Rental market split in Delaware’s beach towns
By Pam George
Special to Delaware Business Times
JoAnn Babbie has learned the secret to finding a full-time rental property at the beach: Make friends with a rental agent. “He sends me emails almost weekly with what’s on the market and what’s coming on the market,” said the Rehoboth Beach-area resident, who has successfully rented three single-family homes over the years.
The insider tips are critical these days. The inventory for full-time rentals is so tight that people are submitting applications without first seeing the home, said Mary Lou Elrod, the rental manager for Joe Maggio Realty in Rehoboth Beach. “We don’t even get the chance to advertise the property.”
Conversely, the vacation rental market still has plenty of inventory, and many travelers are now waiting to make plans.
Heated competition for full-time rentals
New home construction is dominating the real estate market at the beach, and demand for full-time rental properties is rising.
Some tenants are caught between a home that sold quickly and one still under construction. They need a place to stay in the interim, Elrod said. Others want to rent awhile at the beach before they decide where to buy.
Landlords cater to these customers because typically they have more money to spend on rent than young adults. Those who plan to buy a new home tend to have their finances in order, Elrod noted.
In addition to building new communities, development has increased the number of restaurants, shops and services in the area. These businesses need full-time employees, who need lodging, said Sharon Palmer-Stauffer, vice president of rental operations for Coldwell Banker Resort Realty in Rehoboth Beach.
“If their budget is $1,500 a month or less, it’s really tough for them,” she said. “Many are working close to minimum-wage jobs.”
Depending on the property’s location – and proximity to the beach – rents can run from $1,000 a month for a two-bedroom condo to $3,000 a month for six bedrooms, according to Jo-Ann Bacher, rental manager at Jack Lingo Realtor in Rehoboth Beach.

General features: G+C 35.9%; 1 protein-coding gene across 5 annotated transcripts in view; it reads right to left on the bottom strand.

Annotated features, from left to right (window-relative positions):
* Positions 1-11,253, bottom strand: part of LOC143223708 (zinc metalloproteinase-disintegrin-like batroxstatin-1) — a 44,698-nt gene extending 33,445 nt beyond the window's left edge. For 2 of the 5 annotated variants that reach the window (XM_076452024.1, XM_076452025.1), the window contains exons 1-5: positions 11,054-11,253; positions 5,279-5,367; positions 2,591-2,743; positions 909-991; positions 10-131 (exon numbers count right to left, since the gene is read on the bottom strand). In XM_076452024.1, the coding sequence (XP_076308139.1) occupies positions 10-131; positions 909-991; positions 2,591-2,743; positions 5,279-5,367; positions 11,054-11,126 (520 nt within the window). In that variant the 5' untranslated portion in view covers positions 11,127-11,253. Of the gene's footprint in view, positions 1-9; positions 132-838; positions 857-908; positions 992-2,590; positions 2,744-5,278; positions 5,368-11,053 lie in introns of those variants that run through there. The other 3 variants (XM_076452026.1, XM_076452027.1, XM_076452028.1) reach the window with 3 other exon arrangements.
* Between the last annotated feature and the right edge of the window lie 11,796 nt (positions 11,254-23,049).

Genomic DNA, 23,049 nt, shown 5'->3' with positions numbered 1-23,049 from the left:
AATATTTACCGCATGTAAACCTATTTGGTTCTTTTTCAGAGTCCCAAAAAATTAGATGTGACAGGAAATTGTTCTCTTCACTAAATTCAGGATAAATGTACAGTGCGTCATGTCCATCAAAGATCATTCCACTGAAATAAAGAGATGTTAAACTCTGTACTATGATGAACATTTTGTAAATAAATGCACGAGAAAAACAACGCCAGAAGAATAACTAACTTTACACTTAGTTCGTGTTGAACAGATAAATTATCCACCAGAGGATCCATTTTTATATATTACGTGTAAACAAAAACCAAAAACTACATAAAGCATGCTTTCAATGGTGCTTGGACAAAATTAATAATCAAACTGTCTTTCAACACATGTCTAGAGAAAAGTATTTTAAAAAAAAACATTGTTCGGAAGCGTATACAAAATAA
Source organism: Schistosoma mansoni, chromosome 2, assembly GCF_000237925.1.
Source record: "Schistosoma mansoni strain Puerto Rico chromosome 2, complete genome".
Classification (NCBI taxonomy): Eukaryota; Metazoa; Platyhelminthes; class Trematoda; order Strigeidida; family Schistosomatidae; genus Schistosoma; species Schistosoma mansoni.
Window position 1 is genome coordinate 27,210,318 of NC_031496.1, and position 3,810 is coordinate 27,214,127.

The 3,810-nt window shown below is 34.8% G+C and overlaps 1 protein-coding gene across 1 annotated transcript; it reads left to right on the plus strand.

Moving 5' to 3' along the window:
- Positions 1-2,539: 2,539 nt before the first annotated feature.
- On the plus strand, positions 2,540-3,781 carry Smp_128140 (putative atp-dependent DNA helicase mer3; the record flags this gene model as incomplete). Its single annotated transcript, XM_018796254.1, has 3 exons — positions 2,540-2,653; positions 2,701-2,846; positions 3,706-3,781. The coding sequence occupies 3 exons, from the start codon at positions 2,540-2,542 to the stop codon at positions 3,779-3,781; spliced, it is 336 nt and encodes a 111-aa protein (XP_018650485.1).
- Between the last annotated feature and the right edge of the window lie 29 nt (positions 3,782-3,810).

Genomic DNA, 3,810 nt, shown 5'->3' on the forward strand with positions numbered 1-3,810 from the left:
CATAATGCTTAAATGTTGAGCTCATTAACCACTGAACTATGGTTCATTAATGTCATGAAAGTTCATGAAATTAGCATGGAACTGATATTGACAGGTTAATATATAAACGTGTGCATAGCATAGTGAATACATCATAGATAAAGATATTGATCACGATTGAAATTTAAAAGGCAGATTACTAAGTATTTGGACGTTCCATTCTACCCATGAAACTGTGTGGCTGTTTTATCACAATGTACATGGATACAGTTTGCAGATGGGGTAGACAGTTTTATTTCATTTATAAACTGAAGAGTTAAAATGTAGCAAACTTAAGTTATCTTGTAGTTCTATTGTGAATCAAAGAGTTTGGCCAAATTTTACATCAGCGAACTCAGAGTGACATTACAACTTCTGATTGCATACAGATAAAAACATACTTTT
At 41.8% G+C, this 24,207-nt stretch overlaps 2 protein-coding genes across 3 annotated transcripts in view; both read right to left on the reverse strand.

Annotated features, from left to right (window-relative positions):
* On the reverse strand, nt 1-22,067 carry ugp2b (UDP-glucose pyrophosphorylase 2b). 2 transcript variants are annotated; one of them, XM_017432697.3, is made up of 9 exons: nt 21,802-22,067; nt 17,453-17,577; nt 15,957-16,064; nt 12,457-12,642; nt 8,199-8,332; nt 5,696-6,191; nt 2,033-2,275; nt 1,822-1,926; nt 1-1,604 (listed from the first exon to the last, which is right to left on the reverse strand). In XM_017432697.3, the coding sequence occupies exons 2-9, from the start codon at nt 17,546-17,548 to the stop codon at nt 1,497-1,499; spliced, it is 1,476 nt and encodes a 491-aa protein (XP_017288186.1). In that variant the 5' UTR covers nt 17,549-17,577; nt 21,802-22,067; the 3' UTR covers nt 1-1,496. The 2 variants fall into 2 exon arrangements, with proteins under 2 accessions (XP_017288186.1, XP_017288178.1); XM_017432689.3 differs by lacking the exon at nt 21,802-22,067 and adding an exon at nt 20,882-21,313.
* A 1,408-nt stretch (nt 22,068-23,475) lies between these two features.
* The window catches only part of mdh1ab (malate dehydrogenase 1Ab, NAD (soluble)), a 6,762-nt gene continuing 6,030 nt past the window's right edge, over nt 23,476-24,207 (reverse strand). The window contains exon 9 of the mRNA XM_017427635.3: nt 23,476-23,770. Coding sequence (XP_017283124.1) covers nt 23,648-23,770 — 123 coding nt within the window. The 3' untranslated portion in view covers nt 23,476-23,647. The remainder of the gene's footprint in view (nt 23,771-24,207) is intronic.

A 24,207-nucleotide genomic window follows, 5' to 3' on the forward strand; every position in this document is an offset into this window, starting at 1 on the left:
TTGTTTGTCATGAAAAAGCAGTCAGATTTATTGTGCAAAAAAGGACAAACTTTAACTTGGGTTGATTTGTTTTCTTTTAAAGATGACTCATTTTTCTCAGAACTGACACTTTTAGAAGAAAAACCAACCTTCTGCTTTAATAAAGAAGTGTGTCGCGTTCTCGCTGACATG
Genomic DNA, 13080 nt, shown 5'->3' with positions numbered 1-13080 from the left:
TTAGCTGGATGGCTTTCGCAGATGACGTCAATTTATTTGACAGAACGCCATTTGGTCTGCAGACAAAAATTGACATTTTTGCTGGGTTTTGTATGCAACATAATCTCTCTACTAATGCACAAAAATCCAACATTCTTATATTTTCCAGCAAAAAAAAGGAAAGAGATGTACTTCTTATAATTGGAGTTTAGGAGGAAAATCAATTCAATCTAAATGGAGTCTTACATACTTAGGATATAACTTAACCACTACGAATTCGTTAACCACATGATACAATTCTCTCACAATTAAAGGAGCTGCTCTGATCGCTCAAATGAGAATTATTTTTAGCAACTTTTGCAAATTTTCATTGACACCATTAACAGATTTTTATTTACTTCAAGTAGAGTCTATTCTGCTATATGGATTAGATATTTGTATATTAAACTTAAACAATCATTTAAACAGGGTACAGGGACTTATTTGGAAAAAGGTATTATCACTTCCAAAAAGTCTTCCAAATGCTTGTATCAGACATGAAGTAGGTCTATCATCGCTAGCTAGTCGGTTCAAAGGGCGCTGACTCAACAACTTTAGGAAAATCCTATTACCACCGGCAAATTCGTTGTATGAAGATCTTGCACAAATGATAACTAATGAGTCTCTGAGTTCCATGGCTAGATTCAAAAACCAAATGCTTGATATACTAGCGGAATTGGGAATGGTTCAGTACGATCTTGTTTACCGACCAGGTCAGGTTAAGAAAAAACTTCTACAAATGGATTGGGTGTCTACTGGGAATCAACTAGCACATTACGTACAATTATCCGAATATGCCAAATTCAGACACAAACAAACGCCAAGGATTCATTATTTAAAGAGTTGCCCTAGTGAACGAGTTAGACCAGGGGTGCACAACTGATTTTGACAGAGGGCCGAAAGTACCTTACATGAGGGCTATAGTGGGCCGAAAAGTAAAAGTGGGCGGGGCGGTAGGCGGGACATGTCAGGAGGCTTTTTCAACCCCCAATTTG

Many decide to team up. “It’s one way for people to make it,” Babbie acknowledged. “It’s what a large percentage of the population who work here have to do. Community living is popular here.”
Surplus vacation homes
The beach is a resort market, after all, and a good number of landlords want to use their beach property part of the year, usually in the off-season. They don’t want a year-long tenant, according to a number of real estate agents and property owners.
What’s more, by renting their property in summer, they can make up to $1,000 a week instead of $1,500 a month.
However, the traditional summer season is only 11 weeks, and these owners have serious competition. “More people are renting their properties than ever before,” Bacher said.
Owners this summer may face some nail-biting moments while waiting for the booking calendar to fill up.
Elrod of Joe Maggio Realty said many held off renting due to the wet spring weather. She expected bookings to pick up after Father’s Day.
Twenty years ago, these latecomers would have a hard time finding a home. No longer. “Someone just came in today and rented for today through the week,” Bacher said in mid-June.
Many vacationers also want shorter stays. Owners with availability may comply.
“They’d prefer to have a full week’s rental,” Palmer-Stauffer said, “but something is better than nothing.”
More ways to rent
“There is a huge rental pool in VRBO and Airbnb – owners are doing it themselves,” Palmer-Stauffer said.
The DIY approach is best for those who live near their rental property, she said. Many of her clients don’t want the hassle of dealing with the tenants.
For buyers, dealing directly with an owner comes with a risk. About six times a year, Palmer-Stauffer encounters the victims of scams who paid in advance, only to find their contact never owned the property.
“There are people who create ads by lifting photos off the internet,” she explained. “They’re slick; they only take certified checks.”
Agents must abide by federal laws and a code of ethics. They’re also well-versed in landlord-tenant laws that can help a tenant regain a security deposit or deal with a dispute.
“If you don’t, you could lose your license,” Palmer-Stauffer said. “We want to be stewards of our area.”